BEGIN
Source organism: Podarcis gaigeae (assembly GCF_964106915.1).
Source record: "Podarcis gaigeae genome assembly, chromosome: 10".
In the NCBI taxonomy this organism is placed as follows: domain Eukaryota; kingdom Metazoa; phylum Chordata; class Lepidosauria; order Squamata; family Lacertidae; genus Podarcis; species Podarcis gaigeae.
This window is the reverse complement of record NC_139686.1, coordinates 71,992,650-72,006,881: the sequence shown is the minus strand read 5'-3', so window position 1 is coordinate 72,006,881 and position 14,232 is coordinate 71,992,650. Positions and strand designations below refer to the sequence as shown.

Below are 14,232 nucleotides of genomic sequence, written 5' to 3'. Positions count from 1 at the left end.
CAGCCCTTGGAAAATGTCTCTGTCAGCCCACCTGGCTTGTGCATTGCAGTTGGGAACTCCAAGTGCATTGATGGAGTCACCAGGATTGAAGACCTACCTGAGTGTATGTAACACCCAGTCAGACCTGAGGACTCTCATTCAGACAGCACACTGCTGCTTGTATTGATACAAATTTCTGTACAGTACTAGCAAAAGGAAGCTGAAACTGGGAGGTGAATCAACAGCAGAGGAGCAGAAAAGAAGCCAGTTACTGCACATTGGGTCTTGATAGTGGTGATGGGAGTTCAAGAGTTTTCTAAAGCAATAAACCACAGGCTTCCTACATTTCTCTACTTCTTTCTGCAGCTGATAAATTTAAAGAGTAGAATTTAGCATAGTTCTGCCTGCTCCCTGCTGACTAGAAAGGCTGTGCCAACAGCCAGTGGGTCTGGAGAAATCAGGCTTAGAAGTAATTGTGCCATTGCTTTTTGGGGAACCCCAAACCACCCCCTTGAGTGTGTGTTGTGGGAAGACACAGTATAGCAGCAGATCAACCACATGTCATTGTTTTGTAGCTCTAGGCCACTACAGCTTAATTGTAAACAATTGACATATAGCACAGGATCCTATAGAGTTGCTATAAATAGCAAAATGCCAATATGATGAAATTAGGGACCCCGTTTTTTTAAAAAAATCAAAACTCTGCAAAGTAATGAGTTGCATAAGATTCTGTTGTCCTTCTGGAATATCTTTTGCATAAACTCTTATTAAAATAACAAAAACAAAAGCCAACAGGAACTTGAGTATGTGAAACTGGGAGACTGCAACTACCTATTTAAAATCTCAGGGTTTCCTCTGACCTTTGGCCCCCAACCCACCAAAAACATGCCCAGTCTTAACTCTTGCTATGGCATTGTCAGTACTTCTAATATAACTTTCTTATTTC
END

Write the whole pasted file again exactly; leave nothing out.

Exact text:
Source organism: Podarcis gaigeae (assembly GCF_964106915.1).
Source record: "Podarcis gaigeae genome assembly, chromosome: 10".
In the NCBI taxonomy this organism is placed as follows: domain Eukaryota; kingdom Metazoa; phylum Chordata; class Lepidosauria; order Squamata; family Lacertidae; genus Podarcis; species Podarcis gaigeae.
This window is the reverse complement of record NC_139686.1, coordinates 71,992,650-72,006,881: the sequence shown is the minus strand read 5'-3', so window position 1 is coordinate 72,006,881 and position 14,232 is coordinate 71,992,650. Positions and strand designations below refer to the sequence as shown.

Below are 14,232 nucleotides of genomic sequence, written 5' to 3'. Positions count from 1 at the left end.
CAGCCCTTGGAAAATGTCTCTGTCAGCCCACCTGGCTTGTGCATTGCAGTTGGGAACTCCAAGTGCATTGATGGAGTCACCAGGATTGAAGACCTACCTGAGTGTATGTAACACCCAGTCAGACCTGAGGACTCTCATTCAGACAGCACACTGCTGCTTGTATTGATACAAATTTCTGTACAGTACTAGCAAAAGGAAGCTGAAACTGGGAGGTGAATCAACAGCAGAGGAGCAGAAAAGAAGCCAGTTACTGCACATTGGGTCTTGATAGTGGTGATGGGAGTTCAAGAGTTTTCTAAAGCAATAAACCACAGGCTTCCTACATTTCTCTACTTCTTTCTGCAGCTGATAAATTTAAAGAGTAGAATTTAGCATAGTTCTGCCTGCTCCCTGCTGACTAGAAAGGCTGTGCCAACAGCCAGTGGGTCTGGAGAAATCAGGCTTAGAAGTAATTGTGCCATTGCTTTTTGGGGAACCCCAAACCACCCCCTTGAGTGTGTGTTGTGGGAAGACACAGTATAGCAGCAGATCAACCACATGTCATTGTTTTGTAGCTCTAGGCCACTACAGCTTAATTGTAAACAATTGACATATAGCACAGGATCCTATAGAGTTGCTATAAATAGCAAAATGCCAATATGATGAAATTAGGGACCCCGTTTTTTTAAAAAAATCAAAACTCTGCAAAGTAATGAGTTGCATAAGATTCTGTTGTCCTTCTGGAATATCTTTTGCATAAACTCTTATTAAAATAACAAAAACAAAAGCCAACAGGAACTTGAGTATGTGAAACTGGGAGACTGCAACTACCTATTTAAAATCTCAGGGTTTCCTCTGACCTTTGGCCCCCAACCCACCAAAAACATGCCCAGTCTTAACTCTTGCTATGGCATTGTCAGTACTTCTAATATAACTTTCTTATTTC